Which is the Most Recycled Phone?

nokia 6010, cell phone
Nokia 6010
The Nokia 6010 and the Motorola RAZR V3 have topped one electronics recycling firm's list of the most-recycled cell phones in 2008.

According to ReCellular, a self-described "electronics-sustainability firm" based in Dexter, Mich., all of this year's ten most-recycled handset models were released since 2003. The Nokia 6010, the Motorola RAZR V3 and the LG VX4500 -- all of which were released in 2004 -- were the three most commonly recycled cell phones.

motorola, razr v3, smartphone, recycling
Motorola Razr v3
The most recent cell phone models on the list were the Motorola RAZR V3M and C139, which were released in 2006 and which finished fourth and fifth on the list, respectively.

ReCellular CEO Chuck Newman says that the prevalence of such recent models shows how quickly consumers discard their old electronic devices in favor of newer, faster models. Noting that the average American replaces his cell phone every eight months, ReCellular says that 80% of the phones on its Top 10 list were still functional at the time of their disposal. ReCellular collected its data on recycled cell phones by cataloging the model types of the estimated 6 million cell phones the company has collected so far for reuse and recycling this year.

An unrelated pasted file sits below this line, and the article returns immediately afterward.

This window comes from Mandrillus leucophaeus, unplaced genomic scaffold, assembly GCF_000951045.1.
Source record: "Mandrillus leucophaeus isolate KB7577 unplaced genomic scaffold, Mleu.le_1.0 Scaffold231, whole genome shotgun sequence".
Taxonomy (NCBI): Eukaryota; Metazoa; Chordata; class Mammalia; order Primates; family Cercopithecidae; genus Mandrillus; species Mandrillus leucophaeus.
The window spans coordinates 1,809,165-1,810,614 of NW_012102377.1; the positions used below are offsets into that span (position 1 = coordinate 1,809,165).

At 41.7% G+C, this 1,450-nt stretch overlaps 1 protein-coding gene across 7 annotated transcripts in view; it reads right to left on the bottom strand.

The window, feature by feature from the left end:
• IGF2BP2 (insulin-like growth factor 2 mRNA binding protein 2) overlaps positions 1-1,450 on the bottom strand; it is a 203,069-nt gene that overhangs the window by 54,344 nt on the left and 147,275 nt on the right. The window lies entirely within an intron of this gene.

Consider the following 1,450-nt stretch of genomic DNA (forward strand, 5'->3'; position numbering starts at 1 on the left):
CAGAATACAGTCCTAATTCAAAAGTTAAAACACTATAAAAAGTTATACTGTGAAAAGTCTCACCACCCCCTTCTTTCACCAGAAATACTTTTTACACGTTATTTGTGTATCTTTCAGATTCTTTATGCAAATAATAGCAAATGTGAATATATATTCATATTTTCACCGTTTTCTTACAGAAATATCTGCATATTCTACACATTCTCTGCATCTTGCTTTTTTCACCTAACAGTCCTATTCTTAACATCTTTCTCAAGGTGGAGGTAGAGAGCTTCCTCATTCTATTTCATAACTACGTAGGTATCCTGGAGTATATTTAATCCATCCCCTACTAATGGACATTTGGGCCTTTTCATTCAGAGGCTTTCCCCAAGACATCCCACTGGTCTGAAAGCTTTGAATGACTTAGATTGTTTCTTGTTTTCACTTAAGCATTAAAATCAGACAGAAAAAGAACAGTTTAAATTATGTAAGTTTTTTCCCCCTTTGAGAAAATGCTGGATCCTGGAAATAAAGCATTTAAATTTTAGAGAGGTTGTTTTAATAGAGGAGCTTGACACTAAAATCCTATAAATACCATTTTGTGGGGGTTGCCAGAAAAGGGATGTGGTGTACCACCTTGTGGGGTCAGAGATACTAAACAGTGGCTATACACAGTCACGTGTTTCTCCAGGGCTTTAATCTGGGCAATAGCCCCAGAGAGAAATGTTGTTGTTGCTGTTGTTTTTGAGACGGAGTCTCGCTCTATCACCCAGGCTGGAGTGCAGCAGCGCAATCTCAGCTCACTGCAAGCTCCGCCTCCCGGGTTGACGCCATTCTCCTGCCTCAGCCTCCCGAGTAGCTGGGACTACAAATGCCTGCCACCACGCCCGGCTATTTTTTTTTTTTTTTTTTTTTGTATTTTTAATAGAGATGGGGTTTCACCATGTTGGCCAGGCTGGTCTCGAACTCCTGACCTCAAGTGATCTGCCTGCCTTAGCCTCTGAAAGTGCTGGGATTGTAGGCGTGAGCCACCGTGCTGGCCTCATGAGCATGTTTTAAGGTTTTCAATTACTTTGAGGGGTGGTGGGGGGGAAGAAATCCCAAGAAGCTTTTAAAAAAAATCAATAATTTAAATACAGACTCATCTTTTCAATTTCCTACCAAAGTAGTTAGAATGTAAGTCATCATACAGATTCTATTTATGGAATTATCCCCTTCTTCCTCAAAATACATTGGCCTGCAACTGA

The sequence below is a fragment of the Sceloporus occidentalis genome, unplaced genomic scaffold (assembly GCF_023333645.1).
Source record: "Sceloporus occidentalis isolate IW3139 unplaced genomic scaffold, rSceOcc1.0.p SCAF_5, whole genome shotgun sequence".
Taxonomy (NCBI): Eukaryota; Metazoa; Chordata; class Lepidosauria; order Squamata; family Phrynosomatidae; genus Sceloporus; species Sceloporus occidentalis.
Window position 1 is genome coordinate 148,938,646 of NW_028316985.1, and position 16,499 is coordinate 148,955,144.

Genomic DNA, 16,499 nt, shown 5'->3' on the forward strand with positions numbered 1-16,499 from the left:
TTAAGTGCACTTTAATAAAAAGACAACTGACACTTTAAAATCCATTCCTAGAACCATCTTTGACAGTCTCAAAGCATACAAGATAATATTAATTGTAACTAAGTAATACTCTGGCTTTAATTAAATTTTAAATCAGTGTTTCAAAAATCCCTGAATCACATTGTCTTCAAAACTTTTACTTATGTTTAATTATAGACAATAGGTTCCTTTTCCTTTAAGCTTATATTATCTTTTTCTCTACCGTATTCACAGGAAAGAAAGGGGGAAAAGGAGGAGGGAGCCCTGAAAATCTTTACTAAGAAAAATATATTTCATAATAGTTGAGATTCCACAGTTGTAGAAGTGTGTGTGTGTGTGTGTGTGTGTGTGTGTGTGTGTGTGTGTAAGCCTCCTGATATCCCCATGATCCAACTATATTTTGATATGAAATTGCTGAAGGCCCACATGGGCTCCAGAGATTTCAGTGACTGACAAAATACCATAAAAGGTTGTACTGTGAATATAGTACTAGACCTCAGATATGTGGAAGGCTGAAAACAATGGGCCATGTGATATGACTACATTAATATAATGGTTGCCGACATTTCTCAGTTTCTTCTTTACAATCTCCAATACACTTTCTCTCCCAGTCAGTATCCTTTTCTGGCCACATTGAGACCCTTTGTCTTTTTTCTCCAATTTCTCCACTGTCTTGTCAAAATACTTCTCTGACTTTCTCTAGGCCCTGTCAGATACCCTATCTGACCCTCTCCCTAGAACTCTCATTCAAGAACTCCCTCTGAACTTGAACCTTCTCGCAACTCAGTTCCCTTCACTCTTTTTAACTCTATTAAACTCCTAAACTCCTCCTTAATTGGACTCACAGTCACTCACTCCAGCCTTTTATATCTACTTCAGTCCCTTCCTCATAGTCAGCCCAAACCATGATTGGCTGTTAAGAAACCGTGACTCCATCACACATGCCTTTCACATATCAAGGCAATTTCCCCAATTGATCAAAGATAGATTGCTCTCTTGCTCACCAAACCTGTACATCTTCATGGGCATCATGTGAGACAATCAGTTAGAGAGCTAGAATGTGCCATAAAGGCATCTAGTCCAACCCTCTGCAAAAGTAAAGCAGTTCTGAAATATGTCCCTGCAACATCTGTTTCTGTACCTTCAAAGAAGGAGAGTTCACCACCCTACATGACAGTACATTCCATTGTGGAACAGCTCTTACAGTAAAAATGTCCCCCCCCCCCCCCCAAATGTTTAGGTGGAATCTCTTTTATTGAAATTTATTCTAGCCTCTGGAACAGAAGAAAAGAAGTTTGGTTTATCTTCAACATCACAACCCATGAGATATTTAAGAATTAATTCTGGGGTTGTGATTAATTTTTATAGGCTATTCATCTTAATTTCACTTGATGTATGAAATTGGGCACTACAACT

"Three years ago, the most popular trends were ultra-compact handsets and the first entry-level camera phones," Newman says. "Today, these phones are being retired in large quantities as consumers are moving toward newer technologies, especially smartphones and multimedia-enabled handsets."

ReCellular predicts that this year's top-selling models, such as the iPhone and the BlackBerry Curve, will be among the most recycled cell phones in the United States within the next couple of years. With more than 130 million cell phones thrown out every year, ReCellular says that consumers need to become more aware of cell-phone recycling programs to avoid creating tens of thousands of tons of electronics waste every year. By giving their phones to recycling centers, consumers would let companies reuse working materials in older models for producing new cell phones, Newman says.

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